In the wake of the EPA’s decision to designate the Gowanus Canal as a Superfund site, pro-designation activists celebrated the morning of the event with jubilant emails and phone calls.
“We did it!” whooped Linda Mariano, a member of the Friends and Residents of Greater Gowanus (F.R.O.G.G.), in a phone interview on Tuesday. “I always said it, and I never gave up hope! And now the Toll Brothers are out, ha!”
“HALLELUJAH!… HALLELUJAH!…. a long awaited and welcoming announcement!” wrote Ludger K. Balan on the F.R.O.G.G. mailing list. He is the environmental program director at the Urban Divers Estuary Conservancy, a nonprofit organization that seeks to restore healthy conditions in the New York and New Jersey harbor estuary.
F.R.O.G.G. organized letter-writing campaigns and reached out to community leaders and members to support the Superfund effort. According to EPA spokesperson Beth Totman, the agency received over 1,300 public comments in the 90 days following the Gowanus nomination last April.
“At most sites, we get five to 20 comments,” Ms. Totman said. “But this was certainly out of the ordinary.”
Although Mayor Bloomberg proposed an alternative cleanup plan, citing the stigma of Superfund and the length of time in the cleanup, the EPA had doubts about the city’s ability to pay for the extensive work required.
“With their approach, the funding didn’t have sure ground,” Ms. Totman said. “With the Superfund growth we have the legal authority to compel responsible groups to pay for the cleanup. We don’t have to rely on congressional earmarks to get the job done.”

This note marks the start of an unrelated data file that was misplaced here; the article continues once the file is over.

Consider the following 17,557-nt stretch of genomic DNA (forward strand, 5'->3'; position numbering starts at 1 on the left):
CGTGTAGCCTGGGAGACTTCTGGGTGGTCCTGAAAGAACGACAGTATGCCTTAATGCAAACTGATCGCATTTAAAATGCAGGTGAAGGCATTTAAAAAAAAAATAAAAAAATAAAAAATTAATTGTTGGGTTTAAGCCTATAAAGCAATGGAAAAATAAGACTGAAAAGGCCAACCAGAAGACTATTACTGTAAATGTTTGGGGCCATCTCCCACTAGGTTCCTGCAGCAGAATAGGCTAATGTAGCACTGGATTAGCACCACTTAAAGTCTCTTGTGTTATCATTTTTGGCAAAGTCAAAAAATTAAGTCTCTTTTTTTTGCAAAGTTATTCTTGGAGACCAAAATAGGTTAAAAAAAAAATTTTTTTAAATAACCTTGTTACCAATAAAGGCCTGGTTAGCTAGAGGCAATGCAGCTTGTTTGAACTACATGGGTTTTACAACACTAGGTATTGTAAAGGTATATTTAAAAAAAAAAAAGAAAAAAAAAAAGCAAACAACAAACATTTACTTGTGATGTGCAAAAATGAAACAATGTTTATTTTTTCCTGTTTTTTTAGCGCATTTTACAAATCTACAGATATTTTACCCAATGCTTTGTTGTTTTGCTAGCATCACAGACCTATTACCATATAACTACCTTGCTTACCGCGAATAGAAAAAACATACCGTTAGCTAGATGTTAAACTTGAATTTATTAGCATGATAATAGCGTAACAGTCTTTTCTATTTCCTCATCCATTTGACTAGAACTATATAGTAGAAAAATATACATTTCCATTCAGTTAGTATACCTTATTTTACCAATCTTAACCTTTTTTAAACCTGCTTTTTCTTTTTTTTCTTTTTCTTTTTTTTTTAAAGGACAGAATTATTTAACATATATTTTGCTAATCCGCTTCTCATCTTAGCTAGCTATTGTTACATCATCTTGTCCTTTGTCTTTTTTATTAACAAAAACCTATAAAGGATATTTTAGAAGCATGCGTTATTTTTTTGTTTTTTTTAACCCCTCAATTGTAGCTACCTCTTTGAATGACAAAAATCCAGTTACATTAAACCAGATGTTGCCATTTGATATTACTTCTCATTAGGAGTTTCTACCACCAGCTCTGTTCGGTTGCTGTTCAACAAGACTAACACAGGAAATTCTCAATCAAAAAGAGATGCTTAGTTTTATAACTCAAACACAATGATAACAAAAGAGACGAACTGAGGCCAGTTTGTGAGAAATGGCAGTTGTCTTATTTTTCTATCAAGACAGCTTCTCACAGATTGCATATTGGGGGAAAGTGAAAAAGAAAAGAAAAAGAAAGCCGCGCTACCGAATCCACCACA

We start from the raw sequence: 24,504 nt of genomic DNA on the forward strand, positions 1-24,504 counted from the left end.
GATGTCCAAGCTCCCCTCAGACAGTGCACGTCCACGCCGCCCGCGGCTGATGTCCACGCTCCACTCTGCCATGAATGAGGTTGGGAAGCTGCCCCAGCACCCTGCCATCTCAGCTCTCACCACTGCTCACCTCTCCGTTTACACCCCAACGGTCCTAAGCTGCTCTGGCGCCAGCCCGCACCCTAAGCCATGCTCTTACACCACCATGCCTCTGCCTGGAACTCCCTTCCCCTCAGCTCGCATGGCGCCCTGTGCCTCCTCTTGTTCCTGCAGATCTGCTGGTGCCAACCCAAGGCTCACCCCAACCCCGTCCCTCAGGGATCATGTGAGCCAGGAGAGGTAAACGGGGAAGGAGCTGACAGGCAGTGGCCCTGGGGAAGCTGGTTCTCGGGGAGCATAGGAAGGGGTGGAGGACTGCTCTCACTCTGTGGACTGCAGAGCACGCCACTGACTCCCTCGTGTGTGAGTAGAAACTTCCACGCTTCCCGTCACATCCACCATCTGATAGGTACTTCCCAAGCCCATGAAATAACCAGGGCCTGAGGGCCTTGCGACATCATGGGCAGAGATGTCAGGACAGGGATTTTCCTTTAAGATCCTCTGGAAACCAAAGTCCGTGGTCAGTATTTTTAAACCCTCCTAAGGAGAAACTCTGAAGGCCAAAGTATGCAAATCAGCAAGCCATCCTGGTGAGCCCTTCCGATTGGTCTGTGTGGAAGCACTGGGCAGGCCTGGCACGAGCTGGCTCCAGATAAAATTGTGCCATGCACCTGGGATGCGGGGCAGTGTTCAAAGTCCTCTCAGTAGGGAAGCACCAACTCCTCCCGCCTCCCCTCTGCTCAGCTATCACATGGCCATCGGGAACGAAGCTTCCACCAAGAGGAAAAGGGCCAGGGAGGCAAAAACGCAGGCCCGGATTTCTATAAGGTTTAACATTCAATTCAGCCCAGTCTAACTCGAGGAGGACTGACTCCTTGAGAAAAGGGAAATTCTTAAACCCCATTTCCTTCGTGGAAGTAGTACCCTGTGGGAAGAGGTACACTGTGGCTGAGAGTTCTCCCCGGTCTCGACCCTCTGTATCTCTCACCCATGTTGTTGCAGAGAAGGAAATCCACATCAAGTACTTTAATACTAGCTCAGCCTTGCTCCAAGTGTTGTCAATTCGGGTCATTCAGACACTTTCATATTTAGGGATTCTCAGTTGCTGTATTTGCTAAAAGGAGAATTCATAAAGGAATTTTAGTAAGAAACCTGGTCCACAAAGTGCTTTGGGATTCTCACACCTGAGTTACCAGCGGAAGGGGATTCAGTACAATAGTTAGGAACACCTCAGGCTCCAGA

The alternative approach relied on the Resources Development Act, in which the Army Corps of Engineers gets $50 million a year for pollution sites around the country. This was not sufficient, according to Ms. Totman. “There are thousands of sites on that list that are waiting to get funding,” she said.
A spokesman for Mayor Bloomberg, Marc LaVorgna, responded to requests for comment by email:
It’s disappointing. We had an innovative and comprehensive approach that was a faster route to a Superfund-level cleanup and would have avoided the issues associated with a Superfund listing. The project will now move on a Superfund timeline, but we are going to work closely with the EPA because we share the same goal – a clean canal.
Some of the groups identified by the EPA as responsible for pollution (and therefore, likely responsible for funding the cleanup), include the City of New York, ConEd, National Grid, CIBRO Petrol Products, the Chemtura Corporation, and the U.S. Navy.